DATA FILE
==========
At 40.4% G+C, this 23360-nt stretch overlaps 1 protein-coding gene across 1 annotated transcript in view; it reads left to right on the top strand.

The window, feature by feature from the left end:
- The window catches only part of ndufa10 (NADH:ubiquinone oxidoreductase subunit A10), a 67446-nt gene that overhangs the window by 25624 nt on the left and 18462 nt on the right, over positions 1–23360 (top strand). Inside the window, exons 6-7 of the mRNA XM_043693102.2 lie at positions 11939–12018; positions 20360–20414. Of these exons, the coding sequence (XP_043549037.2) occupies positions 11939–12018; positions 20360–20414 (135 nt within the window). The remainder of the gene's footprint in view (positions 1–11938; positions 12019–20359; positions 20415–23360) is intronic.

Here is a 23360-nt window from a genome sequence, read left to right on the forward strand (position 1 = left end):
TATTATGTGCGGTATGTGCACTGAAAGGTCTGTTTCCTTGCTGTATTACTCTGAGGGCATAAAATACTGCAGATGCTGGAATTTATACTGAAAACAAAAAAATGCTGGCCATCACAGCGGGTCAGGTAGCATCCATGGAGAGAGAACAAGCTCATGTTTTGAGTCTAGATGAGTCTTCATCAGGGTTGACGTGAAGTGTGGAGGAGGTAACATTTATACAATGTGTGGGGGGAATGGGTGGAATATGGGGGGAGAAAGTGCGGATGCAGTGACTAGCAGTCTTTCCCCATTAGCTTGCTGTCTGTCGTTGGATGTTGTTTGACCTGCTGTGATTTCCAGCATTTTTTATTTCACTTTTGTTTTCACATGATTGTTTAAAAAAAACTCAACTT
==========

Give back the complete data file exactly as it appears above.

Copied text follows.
At 40.4% G+C, this 23360-nt stretch overlaps 1 protein-coding gene across 1 annotated transcript in view; it reads left to right on the top strand.

The window, feature by feature from the left end:
- The window catches only part of ndufa10 (NADH:ubiquinone oxidoreductase subunit A10), a 67446-nt gene that overhangs the window by 25624 nt on the left and 18462 nt on the right, over positions 1–23360 (top strand). Inside the window, exons 6-7 of the mRNA XM_043693102.2 lie at positions 11939–12018; positions 20360–20414. Of these exons, the coding sequence (XP_043549037.2) occupies positions 11939–12018; positions 20360–20414 (135 nt within the window). The remainder of the gene's footprint in view (positions 1–11938; positions 12019–20359; positions 20415–23360) is intronic.

Here is a 23360-nt window from a genome sequence, read left to right on the forward strand (position 1 = left end):
TATTATGTGCGGTATGTGCACTGAAAGGTCTGTTTCCTTGCTGTATTACTCTGAGGGCATAAAATACTGCAGATGCTGGAATTTATACTGAAAACAAAAAAATGCTGGCCATCACAGCGGGTCAGGTAGCATCCATGGAGAGAGAACAAGCTCATGTTTTGAGTCTAGATGAGTCTTCATCAGGGTTGACGTGAAGTGTGGAGGAGGTAACATTTATACAATGTGTGGGGGGAATGGGTGGAATATGGGGGGAGAAAGTGCGGATGCAGTGACTAGCAGTCTTTCCCCATTAGCTTGCTGTCTGTCGTTGGATGTTGTTTGACCTGCTGTGATTTCCAGCATTTTTTATTTCACTTTTGTTTTCACATGATTGTTTAAAAAAAACTCAACTT